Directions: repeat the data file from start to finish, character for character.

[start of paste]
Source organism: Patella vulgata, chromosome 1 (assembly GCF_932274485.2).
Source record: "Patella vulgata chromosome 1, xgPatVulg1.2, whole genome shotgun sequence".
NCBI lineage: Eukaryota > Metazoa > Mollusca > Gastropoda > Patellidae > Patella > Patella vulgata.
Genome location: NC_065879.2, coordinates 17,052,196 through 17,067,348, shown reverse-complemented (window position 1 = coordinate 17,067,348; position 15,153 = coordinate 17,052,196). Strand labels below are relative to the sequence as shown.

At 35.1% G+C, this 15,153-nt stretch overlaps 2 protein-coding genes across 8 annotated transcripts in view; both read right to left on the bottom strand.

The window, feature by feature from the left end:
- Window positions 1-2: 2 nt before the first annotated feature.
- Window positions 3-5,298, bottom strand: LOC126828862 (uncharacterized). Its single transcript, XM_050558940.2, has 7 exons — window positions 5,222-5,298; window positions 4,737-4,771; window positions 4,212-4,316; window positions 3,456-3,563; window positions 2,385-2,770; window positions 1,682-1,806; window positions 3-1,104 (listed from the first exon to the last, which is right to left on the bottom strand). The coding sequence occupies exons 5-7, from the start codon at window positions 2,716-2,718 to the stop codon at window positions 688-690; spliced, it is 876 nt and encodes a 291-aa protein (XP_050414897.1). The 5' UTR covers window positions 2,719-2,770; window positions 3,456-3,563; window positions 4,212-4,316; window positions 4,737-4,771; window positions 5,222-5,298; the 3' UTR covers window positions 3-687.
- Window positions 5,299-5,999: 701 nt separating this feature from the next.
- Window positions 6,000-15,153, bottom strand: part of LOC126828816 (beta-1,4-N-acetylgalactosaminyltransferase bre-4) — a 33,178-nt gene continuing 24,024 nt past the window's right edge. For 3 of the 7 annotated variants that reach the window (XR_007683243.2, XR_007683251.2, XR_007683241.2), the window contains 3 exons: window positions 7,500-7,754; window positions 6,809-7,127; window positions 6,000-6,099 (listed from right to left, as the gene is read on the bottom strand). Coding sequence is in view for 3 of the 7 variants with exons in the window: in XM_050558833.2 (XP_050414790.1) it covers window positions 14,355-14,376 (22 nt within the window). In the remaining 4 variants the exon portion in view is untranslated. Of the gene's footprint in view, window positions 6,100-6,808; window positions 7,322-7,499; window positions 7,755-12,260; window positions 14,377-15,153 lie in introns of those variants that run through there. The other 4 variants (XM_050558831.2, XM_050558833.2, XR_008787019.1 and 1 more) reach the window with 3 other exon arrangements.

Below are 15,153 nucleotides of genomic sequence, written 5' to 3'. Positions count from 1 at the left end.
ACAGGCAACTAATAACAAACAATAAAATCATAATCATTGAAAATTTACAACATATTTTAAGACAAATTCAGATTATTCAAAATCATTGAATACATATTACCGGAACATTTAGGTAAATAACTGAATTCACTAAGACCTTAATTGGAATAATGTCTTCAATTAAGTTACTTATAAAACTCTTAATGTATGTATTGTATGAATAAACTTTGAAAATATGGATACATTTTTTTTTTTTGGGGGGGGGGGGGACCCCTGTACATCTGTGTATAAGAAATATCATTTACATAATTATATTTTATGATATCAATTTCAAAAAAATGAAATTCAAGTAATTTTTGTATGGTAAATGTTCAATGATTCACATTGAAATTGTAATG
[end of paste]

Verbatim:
Source organism: Patella vulgata, chromosome 1 (assembly GCF_932274485.2).
Source record: "Patella vulgata chromosome 1, xgPatVulg1.2, whole genome shotgun sequence".
NCBI lineage: Eukaryota > Metazoa > Mollusca > Gastropoda > Patellidae > Patella > Patella vulgata.
Genome location: NC_065879.2, coordinates 17,052,196 through 17,067,348, shown reverse-complemented (window position 1 = coordinate 17,067,348; position 15,153 = coordinate 17,052,196). Strand labels below are relative to the sequence as shown.

At 35.1% G+C, this 15,153-nt stretch overlaps 2 protein-coding genes across 8 annotated transcripts in view; both read right to left on the bottom strand.

The window, feature by feature from the left end:
- Window positions 1-2: 2 nt before the first annotated feature.
- Window positions 3-5,298, bottom strand: LOC126828862 (uncharacterized). Its single transcript, XM_050558940.2, has 7 exons — window positions 5,222-5,298; window positions 4,737-4,771; window positions 4,212-4,316; window positions 3,456-3,563; window positions 2,385-2,770; window positions 1,682-1,806; window positions 3-1,104 (listed from the first exon to the last, which is right to left on the bottom strand). The coding sequence occupies exons 5-7, from the start codon at window positions 2,716-2,718 to the stop codon at window positions 688-690; spliced, it is 876 nt and encodes a 291-aa protein (XP_050414897.1). The 5' UTR covers window positions 2,719-2,770; window positions 3,456-3,563; window positions 4,212-4,316; window positions 4,737-4,771; window positions 5,222-5,298; the 3' UTR covers window positions 3-687.
- Window positions 5,299-5,999: 701 nt separating this feature from the next.
- Window positions 6,000-15,153, bottom strand: part of LOC126828816 (beta-1,4-N-acetylgalactosaminyltransferase bre-4) — a 33,178-nt gene continuing 24,024 nt past the window's right edge. For 3 of the 7 annotated variants that reach the window (XR_007683243.2, XR_007683251.2, XR_007683241.2), the window contains 3 exons: window positions 7,500-7,754; window positions 6,809-7,127; window positions 6,000-6,099 (listed from right to left, as the gene is read on the bottom strand). Coding sequence is in view for 3 of the 7 variants with exons in the window: in XM_050558833.2 (XP_050414790.1) it covers window positions 14,355-14,376 (22 nt within the window). In the remaining 4 variants the exon portion in view is untranslated. Of the gene's footprint in view, window positions 6,100-6,808; window positions 7,322-7,499; window positions 7,755-12,260; window positions 14,377-15,153 lie in introns of those variants that run through there. The other 4 variants (XM_050558831.2, XM_050558833.2, XR_008787019.1 and 1 more) reach the window with 3 other exon arrangements.

Below are 15,153 nucleotides of genomic sequence, written 5' to 3'. Positions count from 1 at the left end.
ACAGGCAACTAATAACAAACAATAAAATCATAATCATTGAAAATTTACAACATATTTTAAGACAAATTCAGATTATTCAAAATCATTGAATACATATTACCGGAACATTTAGGTAAATAACTGAATTCACTAAGACCTTAATTGGAATAATGTCTTCAATTAAGTTACTTATAAAACTCTTAATGTATGTATTGTATGAATAAACTTTGAAAATATGGATACATTTTTTTTTTTTGGGGGGGGGGGGGACCCCTGTACATCTGTGTATAAGAAATATCATTTACATAATTATATTTTATGATATCAATTTCAAAAAAATGAAATTCAAGTAATTTTTGTATGGTAAATGTTCAATGATTCACATTGAAATTGTAATG